Tuesday, July 30, 2013

The Anchoress, Elizabeth Scalia, on how Pope Francis is smashing the media narrative on the Church and gay rights

Read it here at First Things. She writes:
What did Francis say? Well, at this writing, the official Vatican transcript is not available, but according to reports, the Pope endorsed the Catechism of the Catholic Church:

"A gay person who is seeking God, who is of good will—well, who am I to judge him? The Catechism of the Catholic Church explains this very well. It says one must not marginalize these persons, they must be integrated into society. The problem isn’t this [homosexual] orientation—we must be like brothers and sisters. The problem is something else, the problem is lobbying either for this orientation or a political lobby or a Masonic lobby."

While it is true that, as newsman and Vaticanista John Thavis quickly noted, Francis’ remarks were not meant to be “specifically about gay priests,” secular headlines implied otherwise. His words, however, came in answer to a question about the so-called “gay lobby” within the Vatican and specifically concerning one of Francis’ own appointees, whose past had been raised by some as a cause for concern. To this, Francis replied...

>>>continue reading.

What follows is my  take on Pope Francis's comments.

The Holy Father is a rhetorical genius here. For the media, "being gay" means celebrating one's homosexual identity and living it out. That's not what Francis means, especially given his strong opposition to state recognized same-sex marriage as well as his reference to the Church's teachings in the Catechism.  Replace "homosexual" or "gay" with any number of nouns that we employ to describe people who have certain inclinations and ask yourself if Francis' comments cohere perfectly with what the Church teaches. Of course they do!

[caption id="attachment_2924" align="alignright" width="450"] Me and Pope Francis, 16 June 2013. He's holding a copy of my book, Defending Life (Cambridge University Press, 2007)[/caption]

I think what Francis is doing is something I have suggested for quite some time: use the language of inclusion and openness to advance a countercultural, and distinctly Christian, understanding of the nature of the human person. In other words, speak the truth in love.  (Wow, what a radical concept!) So, instead of saying that prolifers oppose abortion--which is the language our adversaries want us to speak--we say, with complete integrity and confidence, that we want a community that is open to all human persons regardless of their size, level of development, environment, or dependency. Instead of saying that we want to "ban gay marriage"--which is the language our adversaries want us to speak--we say, with complete integrity and confidence, that we believe in, and uphold, the dignity of all persons, including those with same-sex attraction, and that our understanding of that dignity is manifested in respecting the goods to which our sexual powers are ordered--real organic unity and the begetting and raising of children--which are best nurtured, protected, and advanced in the community's recognition of the uniqueness and intrinsic good of the marriage of one man and one woman.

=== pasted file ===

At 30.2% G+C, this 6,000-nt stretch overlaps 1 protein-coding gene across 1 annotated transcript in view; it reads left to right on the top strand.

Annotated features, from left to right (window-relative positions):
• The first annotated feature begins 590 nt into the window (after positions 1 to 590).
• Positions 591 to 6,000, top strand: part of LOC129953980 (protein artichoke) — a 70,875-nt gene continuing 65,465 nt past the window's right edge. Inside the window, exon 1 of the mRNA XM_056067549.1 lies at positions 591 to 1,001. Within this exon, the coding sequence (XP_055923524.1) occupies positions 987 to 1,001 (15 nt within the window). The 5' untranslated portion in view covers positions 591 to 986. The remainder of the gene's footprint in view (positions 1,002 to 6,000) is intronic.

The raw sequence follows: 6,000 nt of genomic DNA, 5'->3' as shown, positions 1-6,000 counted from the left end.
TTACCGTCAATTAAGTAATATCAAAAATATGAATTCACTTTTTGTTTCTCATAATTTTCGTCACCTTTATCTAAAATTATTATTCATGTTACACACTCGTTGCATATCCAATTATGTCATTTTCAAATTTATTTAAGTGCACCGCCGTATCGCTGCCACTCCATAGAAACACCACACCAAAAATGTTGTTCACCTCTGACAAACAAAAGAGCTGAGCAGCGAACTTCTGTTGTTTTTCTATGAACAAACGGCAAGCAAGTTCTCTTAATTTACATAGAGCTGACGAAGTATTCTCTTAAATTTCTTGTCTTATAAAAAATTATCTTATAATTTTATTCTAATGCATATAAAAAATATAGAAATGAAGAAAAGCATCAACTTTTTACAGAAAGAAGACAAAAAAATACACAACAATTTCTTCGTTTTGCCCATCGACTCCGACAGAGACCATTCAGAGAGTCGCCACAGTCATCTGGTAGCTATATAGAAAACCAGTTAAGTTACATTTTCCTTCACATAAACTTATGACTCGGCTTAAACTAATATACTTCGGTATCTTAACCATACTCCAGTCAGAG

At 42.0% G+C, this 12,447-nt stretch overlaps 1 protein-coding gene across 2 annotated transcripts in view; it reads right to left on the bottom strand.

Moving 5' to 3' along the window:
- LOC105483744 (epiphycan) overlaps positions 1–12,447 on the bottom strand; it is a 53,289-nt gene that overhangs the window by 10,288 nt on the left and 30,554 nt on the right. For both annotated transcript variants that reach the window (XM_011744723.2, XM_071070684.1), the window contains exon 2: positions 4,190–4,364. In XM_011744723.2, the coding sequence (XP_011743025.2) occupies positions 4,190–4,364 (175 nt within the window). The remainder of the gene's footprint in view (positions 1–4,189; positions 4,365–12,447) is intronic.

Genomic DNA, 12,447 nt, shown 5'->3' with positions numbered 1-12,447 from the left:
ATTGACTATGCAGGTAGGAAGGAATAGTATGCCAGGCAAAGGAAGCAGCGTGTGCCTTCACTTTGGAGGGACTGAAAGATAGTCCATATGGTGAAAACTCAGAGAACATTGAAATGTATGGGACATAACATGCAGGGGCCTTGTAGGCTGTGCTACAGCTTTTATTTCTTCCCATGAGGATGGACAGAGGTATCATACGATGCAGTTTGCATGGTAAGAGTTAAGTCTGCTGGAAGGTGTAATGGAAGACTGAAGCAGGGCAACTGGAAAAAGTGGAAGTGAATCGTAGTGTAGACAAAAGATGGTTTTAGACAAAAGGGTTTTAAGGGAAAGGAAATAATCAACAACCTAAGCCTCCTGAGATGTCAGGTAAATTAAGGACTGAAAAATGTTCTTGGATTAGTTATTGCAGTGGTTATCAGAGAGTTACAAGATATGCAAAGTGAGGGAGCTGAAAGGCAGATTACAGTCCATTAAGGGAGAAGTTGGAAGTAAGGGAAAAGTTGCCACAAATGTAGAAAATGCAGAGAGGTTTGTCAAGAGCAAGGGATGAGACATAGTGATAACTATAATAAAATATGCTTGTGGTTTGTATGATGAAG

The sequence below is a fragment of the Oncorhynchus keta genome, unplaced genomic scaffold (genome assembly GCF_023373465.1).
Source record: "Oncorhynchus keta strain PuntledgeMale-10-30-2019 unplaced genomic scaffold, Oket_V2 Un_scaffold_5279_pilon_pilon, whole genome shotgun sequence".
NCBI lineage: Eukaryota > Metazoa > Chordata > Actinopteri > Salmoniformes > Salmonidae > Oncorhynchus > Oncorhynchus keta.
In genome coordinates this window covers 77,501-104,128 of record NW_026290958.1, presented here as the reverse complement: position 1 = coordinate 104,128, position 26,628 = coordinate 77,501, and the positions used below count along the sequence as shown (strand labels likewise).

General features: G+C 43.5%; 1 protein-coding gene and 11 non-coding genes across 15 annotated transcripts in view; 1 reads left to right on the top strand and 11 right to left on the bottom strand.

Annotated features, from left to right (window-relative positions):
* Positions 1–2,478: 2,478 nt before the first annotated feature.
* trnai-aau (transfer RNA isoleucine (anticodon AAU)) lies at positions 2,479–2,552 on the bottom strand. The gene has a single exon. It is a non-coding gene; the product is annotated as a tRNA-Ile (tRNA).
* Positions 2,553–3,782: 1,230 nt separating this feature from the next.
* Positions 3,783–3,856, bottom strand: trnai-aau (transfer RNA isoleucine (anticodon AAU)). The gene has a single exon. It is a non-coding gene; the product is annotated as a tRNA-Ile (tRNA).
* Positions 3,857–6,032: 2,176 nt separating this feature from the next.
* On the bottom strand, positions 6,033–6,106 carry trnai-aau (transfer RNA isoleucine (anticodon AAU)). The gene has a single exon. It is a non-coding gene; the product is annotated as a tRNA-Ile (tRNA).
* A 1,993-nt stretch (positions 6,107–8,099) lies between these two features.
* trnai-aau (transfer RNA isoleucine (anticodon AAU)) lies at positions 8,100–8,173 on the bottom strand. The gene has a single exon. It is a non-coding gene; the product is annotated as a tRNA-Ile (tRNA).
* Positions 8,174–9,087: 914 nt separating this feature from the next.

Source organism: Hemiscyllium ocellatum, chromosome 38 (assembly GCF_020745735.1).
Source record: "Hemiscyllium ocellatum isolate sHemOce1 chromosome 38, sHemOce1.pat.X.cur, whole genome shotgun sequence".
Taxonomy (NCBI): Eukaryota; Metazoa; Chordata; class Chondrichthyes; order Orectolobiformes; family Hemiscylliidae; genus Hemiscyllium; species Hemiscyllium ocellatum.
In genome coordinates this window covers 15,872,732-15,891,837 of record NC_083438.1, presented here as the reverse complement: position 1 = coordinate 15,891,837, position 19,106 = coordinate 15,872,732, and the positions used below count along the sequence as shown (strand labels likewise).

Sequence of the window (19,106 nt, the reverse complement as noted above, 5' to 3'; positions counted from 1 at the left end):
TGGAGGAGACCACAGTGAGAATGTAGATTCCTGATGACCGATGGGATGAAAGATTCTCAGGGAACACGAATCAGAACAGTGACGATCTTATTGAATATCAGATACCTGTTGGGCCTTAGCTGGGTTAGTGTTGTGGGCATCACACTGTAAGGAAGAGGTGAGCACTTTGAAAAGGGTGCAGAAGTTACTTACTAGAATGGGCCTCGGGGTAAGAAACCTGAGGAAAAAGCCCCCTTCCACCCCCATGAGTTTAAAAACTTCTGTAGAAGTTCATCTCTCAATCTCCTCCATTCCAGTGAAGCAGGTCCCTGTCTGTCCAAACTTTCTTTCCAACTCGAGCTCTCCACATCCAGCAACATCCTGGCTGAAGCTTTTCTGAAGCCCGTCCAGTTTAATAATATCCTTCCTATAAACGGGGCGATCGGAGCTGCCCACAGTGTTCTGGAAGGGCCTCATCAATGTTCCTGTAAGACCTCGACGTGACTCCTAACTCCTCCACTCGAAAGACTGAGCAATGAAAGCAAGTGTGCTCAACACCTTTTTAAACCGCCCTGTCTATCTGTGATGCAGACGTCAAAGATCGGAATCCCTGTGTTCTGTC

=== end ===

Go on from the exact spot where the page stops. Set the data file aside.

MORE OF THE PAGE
What Pope Francis articulated is Catholic moral theology. The fact that the media do not recognize it tells us a lot about them and very little about the Holy Father. Thus, the Pope, it turns out, is Catholic after all.


Manny said...

I think the media is making a mountain over a molehill over this. I'm not convinced that the Pope's use of "gay" over homosexual was planned. It strikes me as an off the cuff statement. If it leads to better relations with the gay community, great. But I don't think they're going to have an epiphany and change their agenda. Or their lifestyle.

Dcn Chris said...

But the people who get their info through the media won't hear the nuance, and I'll bet will not hear any explanation- Which is why I wish the Pope had said somethink like this- " Are homosexuals welcome in the Church? My answer is "Of
course, but on the same basis as the rest of us- as sinners in need of
God's mercy and forgiveness. Homosexual activity is sinful. That does
not mean that a person struggling with same sex attraction is somehow
MORE sinful than someone who is an adulterer. Or bears false witness. Or
is dishonest in his personal or business dealings. Jesus gives the
homosexual the same command he gives the rest of us- "Go
forth and SIN NO MORE". We need to be especially
compassionate towards our brothers and sisters wrestling with this burden in good faith. They must often feel beset on all sides by those
condemning them for not surrendering to their compulsions, and also by
those who seem to consider them beyond redemption.

None of us is exempt from the laws of God... and none of us is beyond His Mercy.